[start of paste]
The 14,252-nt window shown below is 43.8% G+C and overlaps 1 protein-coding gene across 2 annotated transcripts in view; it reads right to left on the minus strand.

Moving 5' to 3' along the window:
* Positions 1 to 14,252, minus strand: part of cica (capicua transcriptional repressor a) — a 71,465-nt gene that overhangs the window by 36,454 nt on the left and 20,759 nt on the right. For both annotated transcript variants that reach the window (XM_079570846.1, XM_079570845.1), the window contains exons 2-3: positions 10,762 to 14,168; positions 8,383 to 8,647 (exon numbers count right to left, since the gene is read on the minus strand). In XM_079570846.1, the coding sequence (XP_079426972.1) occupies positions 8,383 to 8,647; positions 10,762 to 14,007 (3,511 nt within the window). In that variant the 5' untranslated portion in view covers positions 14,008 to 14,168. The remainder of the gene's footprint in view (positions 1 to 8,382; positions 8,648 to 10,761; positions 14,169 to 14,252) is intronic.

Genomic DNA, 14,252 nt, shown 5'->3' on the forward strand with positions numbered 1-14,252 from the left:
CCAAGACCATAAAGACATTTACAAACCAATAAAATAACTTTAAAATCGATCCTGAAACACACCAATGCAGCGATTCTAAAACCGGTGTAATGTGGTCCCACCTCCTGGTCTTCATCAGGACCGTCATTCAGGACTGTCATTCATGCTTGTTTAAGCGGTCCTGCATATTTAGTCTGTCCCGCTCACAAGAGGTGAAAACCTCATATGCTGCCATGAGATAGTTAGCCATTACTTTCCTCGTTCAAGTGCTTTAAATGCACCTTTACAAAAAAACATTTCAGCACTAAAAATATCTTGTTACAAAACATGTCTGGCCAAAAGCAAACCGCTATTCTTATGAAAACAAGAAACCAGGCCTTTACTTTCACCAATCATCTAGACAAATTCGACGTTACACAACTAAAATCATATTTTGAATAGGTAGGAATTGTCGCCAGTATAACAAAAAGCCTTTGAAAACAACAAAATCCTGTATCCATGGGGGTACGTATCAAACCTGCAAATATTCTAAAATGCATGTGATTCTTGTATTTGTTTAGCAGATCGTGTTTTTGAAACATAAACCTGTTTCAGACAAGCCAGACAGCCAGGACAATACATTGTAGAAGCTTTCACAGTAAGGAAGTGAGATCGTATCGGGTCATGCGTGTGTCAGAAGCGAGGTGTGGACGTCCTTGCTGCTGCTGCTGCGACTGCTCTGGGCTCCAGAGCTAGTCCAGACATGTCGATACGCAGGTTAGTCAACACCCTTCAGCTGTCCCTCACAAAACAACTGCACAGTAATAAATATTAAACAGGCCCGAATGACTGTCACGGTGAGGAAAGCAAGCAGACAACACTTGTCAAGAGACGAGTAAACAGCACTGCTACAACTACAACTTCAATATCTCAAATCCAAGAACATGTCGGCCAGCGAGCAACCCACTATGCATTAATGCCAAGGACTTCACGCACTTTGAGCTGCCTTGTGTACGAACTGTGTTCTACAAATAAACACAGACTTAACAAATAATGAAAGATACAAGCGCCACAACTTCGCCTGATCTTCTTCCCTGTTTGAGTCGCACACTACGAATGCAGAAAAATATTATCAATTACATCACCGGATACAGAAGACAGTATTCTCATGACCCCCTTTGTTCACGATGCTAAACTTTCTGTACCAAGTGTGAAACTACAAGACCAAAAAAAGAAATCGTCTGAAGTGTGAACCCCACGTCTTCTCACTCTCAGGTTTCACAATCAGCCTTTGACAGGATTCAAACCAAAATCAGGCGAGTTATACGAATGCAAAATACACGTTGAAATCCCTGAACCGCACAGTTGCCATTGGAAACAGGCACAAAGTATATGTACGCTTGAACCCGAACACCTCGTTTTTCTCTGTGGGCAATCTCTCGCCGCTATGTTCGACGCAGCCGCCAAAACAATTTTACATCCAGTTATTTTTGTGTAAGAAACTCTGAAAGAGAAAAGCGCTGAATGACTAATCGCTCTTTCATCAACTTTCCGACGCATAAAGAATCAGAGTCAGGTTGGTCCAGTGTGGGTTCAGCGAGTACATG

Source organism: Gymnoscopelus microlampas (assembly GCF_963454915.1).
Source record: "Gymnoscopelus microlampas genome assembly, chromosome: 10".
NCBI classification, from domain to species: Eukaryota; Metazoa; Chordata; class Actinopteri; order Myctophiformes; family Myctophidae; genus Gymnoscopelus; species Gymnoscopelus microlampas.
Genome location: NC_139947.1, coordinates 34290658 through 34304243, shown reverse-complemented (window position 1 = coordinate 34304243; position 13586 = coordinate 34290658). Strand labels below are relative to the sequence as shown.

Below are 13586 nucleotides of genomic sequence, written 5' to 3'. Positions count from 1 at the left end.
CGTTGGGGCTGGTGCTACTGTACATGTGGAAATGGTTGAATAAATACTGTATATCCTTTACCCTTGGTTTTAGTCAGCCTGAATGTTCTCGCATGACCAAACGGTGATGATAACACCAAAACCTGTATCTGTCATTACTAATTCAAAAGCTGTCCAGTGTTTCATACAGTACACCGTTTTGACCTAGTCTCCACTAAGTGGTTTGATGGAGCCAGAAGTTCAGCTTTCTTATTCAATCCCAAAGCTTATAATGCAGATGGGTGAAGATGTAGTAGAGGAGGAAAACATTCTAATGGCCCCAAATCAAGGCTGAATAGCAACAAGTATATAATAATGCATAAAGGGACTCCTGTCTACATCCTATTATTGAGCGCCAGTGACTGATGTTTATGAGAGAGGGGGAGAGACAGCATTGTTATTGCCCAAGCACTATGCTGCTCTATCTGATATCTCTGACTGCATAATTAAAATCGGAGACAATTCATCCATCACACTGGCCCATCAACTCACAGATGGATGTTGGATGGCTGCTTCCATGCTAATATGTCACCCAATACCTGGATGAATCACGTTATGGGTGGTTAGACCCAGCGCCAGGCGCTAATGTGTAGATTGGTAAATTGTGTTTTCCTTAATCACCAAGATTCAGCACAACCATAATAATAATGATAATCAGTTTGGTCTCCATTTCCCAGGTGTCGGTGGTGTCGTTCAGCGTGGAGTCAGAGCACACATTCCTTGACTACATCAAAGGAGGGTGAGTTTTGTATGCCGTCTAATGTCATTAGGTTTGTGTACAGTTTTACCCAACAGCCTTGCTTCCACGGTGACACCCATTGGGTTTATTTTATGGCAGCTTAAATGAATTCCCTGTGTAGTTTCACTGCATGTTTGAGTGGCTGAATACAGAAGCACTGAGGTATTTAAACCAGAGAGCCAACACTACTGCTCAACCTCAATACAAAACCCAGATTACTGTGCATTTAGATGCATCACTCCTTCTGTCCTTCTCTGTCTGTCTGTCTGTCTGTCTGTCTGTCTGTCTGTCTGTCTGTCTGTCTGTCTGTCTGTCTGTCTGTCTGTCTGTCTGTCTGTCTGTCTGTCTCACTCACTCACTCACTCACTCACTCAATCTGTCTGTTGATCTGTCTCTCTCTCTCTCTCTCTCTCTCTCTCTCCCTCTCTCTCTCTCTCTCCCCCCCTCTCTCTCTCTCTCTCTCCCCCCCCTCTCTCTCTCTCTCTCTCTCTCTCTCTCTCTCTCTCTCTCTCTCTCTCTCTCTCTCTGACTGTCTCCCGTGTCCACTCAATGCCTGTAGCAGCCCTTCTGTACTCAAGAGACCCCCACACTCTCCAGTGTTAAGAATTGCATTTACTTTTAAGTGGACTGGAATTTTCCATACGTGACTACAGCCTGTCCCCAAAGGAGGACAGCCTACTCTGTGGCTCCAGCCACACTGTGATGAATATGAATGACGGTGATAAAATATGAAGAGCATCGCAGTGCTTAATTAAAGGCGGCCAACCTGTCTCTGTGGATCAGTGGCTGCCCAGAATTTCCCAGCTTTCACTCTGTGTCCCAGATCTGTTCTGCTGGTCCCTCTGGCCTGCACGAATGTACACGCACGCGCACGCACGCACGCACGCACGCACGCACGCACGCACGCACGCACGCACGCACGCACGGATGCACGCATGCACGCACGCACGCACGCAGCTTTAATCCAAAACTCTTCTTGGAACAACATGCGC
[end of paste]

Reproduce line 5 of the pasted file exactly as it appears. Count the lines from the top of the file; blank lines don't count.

CCAAGACCATAAAGACATTTACAAACCAATAAAATAACTTTAAAATCGATCCTGAAACACACCAATGCAGCGATTCTAAAACCGGTGTAATGTGGTCCCACCTCCTGGTCTTCATCAGGACCGTCATTCAGGACTGTCATTCATGCTTGTTTAAGCGGTCCTGCATATTTAGTCTGTCCCGCTCACAAGAGGTGAAAACCTCATATGCTGCCATGAGATAGTTAGCCATTACTTTCCTCGTTCAAGTGCTTTAAATGCACCTTTACAAAAAAACATTTCAGCACTAAAAATATCTTGTTACAAAACATGTCTGGCCAAAAGCAAACCGCTATTCTTATGAAAACAAGAAACCAGGCCTTTACTTTCACCAATCATCTAGACAAATTCGACGTTACACAACTAAAATCATATTTTGAATAGGTAGGAATTGTCGCCAGTATAACAAAAAGCCTTTGAAAACAACAAAATCCTGTATCCATGGGGGTACGTATCAAACCTGCAAATATTCTAAAATGCATGTGATTCTTGTATTTGTTTAGCAGATCGTGTTTTTGAAACATAAACCTGTTTCAGACAAGCCAGACAGCCAGGACAATACATTGTAGAAGCTTTCACAGTAAGGAAGTGAGATCGTATCGGGTCATGCGTGTGTCAGAAGCGAGGTGTGGACGTCCTTGCTGCTGCTGCTGCGACTGCTCTGGGCTCCAGAGCTAGTCCAGACATGTCGATACGCAGGTTAGTCAACACCCTTCAGCTGTCCCTCACAAAACAACTGCACAGTAATAAATATTAAACAGGCCCGAATGACTGTCACGGTGAGGAAAGCAAGCAGACAACACTTGTCAAGAGACGAGTAAACAGCACTGCTACAACTACAACTTCAATATCTCAAATCCAAGAACATGTCGGCCAGCGAGCAACCCACTATGCATTAATGCCAAGGACTTCACGCACTTTGAGCTGCCTTGTGTACGAACTGTGTTCTACAAATAAACACAGACTTAACAAATAATGAAAGATACAAGCGCCACAACTTCGCCTGATCTTCTTCCCTGTTTGAGTCGCACACTACGAATGCAGAAAAATATTATCAATTACATCACCGGATACAGAAGACAGTATTCTCATGACCCCCTTTGTTCACGATGCTAAACTTTCTGTACCAAGTGTGAAACTACAAGACCAAAAAAAGAAATCGTCTGAAGTGTGAACCCCACGTCTTCTCACTCTCAGGTTTCACAATCAGCCTTTGACAGGATTCAAACCAAAATCAGGCGAGTTATACGAATGCAAAATACACGTTGAAATCCCTGAACCGCACAGTTGCCATTGGAAACAGGCACAAAGTATATGTACGCTTGAACCCGAACACCTCGTTTTTCTCTGTGGGCAATCTCTCGCCGCTATGTTCGACGCAGCCGCCAAAACAATTTTACATCCAGTTATTTTTGTGTAAGAAACTCTGAAAGAGAAAAGCGCTGAATGACTAATCGCTCTTTCATCAACTTTCCGACGCATAAAGAATCAGAGTCAGGTTGGTCCAGTGTGGGTTCAGCGAGTACATG